European border patrol may start checking irises
The EU Commission is proposing the introduction of iris scanning for people entering the EU. According to a report in German daily Frankfurter Allgemeine Zeitung, the EU Commission's proposals for new entry regulations include biometric iris detection; fingerprints will only be used in exceptional cases. The European proposal, which was published by the Commission on Wednesday, is based on a pilot project in Frankfurt called Automated Biometric Border Surveillance, which the EU claims has been very successful. Franco Frattini, the EU's Commissioner for Justice, Liberty and Security, praised the iris scan at a press conference with a select group of representatives of European newspapers. "Criminals will be kept out; honest citizens will move about freely", Frattini explained the principle.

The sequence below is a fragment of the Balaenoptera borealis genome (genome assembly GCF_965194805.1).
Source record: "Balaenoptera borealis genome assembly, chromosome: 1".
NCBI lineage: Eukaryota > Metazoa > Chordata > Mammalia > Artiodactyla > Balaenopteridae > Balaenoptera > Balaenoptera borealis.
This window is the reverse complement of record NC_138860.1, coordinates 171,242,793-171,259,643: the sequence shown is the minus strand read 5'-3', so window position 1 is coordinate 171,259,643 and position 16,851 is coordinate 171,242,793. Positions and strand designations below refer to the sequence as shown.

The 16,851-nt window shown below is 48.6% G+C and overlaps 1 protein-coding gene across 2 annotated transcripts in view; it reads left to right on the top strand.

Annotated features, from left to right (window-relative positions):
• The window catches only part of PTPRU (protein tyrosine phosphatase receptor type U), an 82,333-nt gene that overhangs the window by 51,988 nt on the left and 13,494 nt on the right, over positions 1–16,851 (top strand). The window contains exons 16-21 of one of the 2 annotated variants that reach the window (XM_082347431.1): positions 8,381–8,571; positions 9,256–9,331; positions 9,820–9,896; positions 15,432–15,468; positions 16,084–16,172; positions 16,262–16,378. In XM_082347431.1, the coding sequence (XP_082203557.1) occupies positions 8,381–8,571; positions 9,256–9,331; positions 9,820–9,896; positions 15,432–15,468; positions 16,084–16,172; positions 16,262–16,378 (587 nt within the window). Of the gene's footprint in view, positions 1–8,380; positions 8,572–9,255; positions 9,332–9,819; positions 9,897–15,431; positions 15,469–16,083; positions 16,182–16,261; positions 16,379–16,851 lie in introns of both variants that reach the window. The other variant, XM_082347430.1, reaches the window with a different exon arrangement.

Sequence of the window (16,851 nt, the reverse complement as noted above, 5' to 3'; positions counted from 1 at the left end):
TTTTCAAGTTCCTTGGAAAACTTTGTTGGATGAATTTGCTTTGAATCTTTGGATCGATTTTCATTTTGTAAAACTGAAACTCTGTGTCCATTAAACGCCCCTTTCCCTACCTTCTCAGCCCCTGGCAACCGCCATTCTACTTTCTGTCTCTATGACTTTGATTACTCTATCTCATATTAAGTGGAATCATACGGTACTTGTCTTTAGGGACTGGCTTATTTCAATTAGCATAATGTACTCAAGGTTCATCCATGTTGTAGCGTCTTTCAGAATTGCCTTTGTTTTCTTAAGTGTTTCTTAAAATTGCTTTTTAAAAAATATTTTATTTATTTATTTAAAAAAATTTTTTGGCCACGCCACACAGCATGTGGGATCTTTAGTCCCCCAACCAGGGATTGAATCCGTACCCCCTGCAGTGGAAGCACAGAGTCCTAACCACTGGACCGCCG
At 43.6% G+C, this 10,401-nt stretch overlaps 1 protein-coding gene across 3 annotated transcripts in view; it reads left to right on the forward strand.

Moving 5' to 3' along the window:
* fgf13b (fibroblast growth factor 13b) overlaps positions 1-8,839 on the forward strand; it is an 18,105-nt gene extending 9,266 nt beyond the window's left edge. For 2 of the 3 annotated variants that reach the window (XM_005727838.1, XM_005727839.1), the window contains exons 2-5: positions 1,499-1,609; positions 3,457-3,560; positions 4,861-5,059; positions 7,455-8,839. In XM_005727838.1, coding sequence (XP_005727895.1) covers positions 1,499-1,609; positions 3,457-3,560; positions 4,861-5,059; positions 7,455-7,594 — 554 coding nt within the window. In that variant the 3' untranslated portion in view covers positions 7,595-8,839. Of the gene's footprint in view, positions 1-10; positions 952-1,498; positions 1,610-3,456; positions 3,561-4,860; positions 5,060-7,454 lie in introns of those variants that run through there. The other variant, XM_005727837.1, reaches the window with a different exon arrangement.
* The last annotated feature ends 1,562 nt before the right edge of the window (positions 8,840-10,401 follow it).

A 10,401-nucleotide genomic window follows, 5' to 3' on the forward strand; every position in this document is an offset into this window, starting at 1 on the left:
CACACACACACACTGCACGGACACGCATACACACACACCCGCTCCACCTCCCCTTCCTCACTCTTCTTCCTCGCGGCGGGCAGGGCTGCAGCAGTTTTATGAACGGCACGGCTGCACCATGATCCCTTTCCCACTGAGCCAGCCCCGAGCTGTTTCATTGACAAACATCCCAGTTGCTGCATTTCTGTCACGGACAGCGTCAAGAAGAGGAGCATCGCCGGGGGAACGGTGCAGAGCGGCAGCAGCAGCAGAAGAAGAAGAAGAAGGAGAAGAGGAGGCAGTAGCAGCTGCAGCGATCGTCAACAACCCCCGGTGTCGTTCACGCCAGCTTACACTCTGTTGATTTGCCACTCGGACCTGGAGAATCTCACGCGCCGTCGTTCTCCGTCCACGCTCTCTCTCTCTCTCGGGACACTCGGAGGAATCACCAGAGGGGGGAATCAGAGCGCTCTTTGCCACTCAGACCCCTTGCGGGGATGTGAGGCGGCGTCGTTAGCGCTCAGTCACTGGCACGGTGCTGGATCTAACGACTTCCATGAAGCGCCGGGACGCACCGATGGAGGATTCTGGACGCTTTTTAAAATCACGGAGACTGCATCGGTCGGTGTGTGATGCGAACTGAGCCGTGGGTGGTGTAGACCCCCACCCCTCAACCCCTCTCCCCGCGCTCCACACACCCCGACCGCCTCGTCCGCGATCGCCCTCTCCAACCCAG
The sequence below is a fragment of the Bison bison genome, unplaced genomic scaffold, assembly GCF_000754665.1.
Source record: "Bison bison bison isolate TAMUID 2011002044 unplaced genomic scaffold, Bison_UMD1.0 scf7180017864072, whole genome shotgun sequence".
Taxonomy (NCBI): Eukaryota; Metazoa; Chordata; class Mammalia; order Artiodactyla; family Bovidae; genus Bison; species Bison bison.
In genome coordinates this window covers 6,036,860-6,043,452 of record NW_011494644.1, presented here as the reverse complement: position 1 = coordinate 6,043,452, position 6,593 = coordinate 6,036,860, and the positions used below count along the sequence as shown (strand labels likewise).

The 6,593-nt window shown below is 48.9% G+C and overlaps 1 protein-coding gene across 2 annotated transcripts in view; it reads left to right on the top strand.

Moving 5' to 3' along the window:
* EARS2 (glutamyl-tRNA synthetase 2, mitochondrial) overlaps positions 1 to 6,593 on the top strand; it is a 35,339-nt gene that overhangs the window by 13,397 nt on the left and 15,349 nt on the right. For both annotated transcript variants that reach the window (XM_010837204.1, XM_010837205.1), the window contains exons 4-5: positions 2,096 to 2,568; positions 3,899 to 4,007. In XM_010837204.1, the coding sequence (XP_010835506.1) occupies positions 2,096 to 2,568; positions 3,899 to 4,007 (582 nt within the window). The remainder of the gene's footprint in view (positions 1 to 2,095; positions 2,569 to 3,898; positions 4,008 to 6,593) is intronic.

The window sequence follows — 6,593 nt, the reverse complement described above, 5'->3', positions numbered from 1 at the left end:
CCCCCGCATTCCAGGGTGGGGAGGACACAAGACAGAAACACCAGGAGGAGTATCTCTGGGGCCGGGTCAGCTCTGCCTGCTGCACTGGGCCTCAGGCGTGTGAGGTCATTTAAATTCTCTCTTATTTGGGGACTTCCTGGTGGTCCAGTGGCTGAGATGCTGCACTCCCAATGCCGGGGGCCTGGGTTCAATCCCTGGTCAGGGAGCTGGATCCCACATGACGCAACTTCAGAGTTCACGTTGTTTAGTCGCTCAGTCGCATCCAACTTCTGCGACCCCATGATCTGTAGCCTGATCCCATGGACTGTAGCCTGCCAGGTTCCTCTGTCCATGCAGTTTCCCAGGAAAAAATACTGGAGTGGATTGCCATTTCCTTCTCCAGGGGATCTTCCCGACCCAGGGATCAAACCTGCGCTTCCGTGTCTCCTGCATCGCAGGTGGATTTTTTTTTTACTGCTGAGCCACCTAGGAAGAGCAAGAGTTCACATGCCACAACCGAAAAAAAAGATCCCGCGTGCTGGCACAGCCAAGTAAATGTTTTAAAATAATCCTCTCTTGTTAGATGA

Frattini says that the iris checks will show how fast and how automated future border checks can be. The iris checks will only be used for non-EU citizens entering or leaving the EU; Europeans will use the biometric systems in their electronic passports. The iris checks will also play an important part in the work that Frontex, the European border patrol agency, performs. Its "fast surveillance teams" will be the first to receive scanners.
Frattini's plans will probably meet with industry approval because the planned automated system entails considerable investments for border checkpoints, where mantraps will have to be set up for non-EU citizens. Critics point out that the Frankfurt pilot project differed in one major respect: it was designed to make travel easier for frequent fliers who voluntarily work with the technology to get through border checks as quickly as possible. The irises of participants are "enrolled" under optimal light conditions, and participants learn to use the scanner. It's only under these conditions that the throughput rate of 15 seconds for border checks that Brussels is striving for be met. In contrast, those who do not travel frequently will first have to learn to use the new border control systems.